The European Central Bank has announced a record rise in eurozone interest rates as it seeks to fight inflation. Prices in the bloc are rising at the highest pace for half a century as energy costs soar. The ECB lifted all its key rates by three-quarters of a percentage point and warned that it was likely to raise rates again later this year.
The bank had raised interest rates in July, its first increase in more than 11 years. “Price pressures have continued to strengthen and broaden across the economy,” the ECB said after its latest decision.
The ECB raised its key deposit rate – how much interest it pays on deposits – to 0.75% from zero, and lifted its main refinancing rate – how much banks have to pay when they borrow money from the ECB – to 1.25% from 0.5%.
Central banks raise interest rates to increase the cost of borrowing, which should lead people to borrow and spend less, and save more. In theory, this helps curb price rises.
Higher energy prices are driving inflation around the world. Prices rose faster as economies recovered from the effects of the coronavirus pandemic, but they rose even faster as a result of Russia’s war in Ukraine.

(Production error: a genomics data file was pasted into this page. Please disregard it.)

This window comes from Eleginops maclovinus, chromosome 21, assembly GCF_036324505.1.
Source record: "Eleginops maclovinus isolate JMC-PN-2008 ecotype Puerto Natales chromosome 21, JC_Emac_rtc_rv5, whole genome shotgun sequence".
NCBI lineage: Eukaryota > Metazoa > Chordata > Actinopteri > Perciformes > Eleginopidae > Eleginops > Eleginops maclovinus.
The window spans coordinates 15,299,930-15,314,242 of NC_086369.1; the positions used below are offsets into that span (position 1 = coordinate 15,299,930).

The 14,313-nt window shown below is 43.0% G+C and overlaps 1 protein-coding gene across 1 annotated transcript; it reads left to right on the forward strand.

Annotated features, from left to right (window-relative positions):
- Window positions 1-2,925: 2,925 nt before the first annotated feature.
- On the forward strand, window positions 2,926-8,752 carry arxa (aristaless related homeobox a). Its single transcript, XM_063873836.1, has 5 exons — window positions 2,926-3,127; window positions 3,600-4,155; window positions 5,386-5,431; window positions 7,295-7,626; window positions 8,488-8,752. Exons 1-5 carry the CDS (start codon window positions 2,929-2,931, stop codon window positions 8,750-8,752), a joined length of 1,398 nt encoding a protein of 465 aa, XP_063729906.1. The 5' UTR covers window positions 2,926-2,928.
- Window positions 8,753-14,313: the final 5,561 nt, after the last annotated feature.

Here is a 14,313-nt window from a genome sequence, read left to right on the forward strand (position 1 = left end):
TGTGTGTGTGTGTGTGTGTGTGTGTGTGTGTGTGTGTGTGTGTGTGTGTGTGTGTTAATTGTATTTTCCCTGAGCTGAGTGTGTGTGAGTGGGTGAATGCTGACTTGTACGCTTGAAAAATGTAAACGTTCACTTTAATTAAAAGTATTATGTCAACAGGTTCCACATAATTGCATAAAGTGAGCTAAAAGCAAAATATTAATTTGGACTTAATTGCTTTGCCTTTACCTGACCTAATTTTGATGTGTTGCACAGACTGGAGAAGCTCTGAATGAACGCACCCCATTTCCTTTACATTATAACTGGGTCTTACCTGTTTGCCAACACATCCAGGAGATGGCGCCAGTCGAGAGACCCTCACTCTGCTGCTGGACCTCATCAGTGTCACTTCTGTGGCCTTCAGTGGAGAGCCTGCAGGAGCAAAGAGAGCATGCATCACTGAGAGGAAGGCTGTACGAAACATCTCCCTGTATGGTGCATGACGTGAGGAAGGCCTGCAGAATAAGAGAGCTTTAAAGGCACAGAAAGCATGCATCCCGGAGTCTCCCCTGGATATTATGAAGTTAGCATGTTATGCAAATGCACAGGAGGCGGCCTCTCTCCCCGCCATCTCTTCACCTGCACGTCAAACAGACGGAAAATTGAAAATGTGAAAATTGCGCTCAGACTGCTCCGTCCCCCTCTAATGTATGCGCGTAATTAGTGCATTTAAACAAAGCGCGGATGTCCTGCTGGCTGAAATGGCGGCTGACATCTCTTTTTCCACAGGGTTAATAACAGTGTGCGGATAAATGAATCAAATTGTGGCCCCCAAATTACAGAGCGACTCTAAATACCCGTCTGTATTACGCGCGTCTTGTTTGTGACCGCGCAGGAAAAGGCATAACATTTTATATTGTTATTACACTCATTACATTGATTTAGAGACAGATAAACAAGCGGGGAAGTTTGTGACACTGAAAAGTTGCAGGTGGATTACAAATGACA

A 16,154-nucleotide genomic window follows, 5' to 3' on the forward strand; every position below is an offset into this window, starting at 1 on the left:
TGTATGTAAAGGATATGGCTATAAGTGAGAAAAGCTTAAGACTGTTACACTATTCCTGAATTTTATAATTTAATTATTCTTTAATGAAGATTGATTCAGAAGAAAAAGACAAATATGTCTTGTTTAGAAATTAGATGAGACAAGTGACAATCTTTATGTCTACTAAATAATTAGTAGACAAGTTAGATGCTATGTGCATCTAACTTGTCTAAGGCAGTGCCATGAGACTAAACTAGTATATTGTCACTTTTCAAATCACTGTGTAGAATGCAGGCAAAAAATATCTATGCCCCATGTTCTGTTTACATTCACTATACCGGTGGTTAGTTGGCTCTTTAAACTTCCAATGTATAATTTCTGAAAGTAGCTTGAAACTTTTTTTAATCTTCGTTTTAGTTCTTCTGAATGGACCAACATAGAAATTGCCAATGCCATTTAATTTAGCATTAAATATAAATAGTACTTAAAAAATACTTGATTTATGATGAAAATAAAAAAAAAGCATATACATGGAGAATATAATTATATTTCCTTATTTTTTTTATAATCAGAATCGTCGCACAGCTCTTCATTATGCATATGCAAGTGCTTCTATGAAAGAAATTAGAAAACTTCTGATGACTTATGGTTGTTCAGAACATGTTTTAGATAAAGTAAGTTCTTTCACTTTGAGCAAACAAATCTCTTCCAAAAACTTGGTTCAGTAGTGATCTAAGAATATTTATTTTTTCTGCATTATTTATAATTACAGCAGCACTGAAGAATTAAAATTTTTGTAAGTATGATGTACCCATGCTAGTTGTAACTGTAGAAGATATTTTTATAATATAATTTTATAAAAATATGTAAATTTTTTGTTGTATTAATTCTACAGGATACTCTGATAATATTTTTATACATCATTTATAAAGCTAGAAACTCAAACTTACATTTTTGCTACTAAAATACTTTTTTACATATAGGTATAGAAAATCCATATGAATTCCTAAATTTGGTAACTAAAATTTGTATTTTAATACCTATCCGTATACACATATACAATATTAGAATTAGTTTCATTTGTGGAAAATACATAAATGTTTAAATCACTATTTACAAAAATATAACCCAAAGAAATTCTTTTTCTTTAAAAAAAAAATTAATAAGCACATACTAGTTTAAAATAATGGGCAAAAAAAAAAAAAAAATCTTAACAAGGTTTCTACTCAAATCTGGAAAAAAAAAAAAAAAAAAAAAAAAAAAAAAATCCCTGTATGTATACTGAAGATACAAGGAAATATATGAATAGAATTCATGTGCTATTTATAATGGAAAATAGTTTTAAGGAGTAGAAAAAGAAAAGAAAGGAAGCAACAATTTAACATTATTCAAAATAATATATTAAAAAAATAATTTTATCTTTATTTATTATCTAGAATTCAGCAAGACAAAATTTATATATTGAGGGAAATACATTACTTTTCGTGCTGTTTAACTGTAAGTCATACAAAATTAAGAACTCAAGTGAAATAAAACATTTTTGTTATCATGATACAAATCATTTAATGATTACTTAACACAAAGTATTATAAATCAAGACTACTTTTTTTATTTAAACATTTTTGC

Christine Lagarde, president of the European Central Bank, stated that the central bank could not control high energy prices.
“I cannot reduce the price of energy,” she said. “I cannot convince the big players of this world to reduce gas prices. I cannot reform the electricity market. And I am very pleased to see that the European Commission is considering steps to that effect because monetary policy is not going to reduce the price of energy.”
She added that if gas prices continue to “skyrocket”, that would be “recessionary”.
If Russia were to cut gas supplies to the EU completely, then one scenario the ECB envisages – if it is not possible to secure alternative gas supplies from Asia, Norway, and the US – is gas rationing across the whole euro area and a recession in 2023, Ms. Lagarde said.
With the ECB statement explicitly saying more rate hikes would be needed, markets continue to expect another half-point rise at the bank’s October meeting. Euro area inflation is expected to be 9.1 % in August, up from 8.9 % in July, according to Eurostat.
The ECB is “playing catch up” with the US Federal Reserve and the Bank of England, according to Janet Mui, head of market analysis at wealth manager Brewin Dolphin.
The European Central Bank (ECB) forecasts eurozone inflation of 8.1% this year, 5.5% in 2023, and 2.3% in 2024, but “these are subject to a high degree of uncertainty given the volatility in gas prices.” Some economists predict a eurozone downturn as high energy prices sap purchasing power.
Some policymakers have mentioned a recession, and the European Central Bank’s new projections show sharply lower growth in the coming years.
“After a rebound in the first half of 2022, recent data point to a substantial slowdown in euro area economic growth, with the economy expected to stagnate later in the year and in the first quarter of 2023,” the ECB said.
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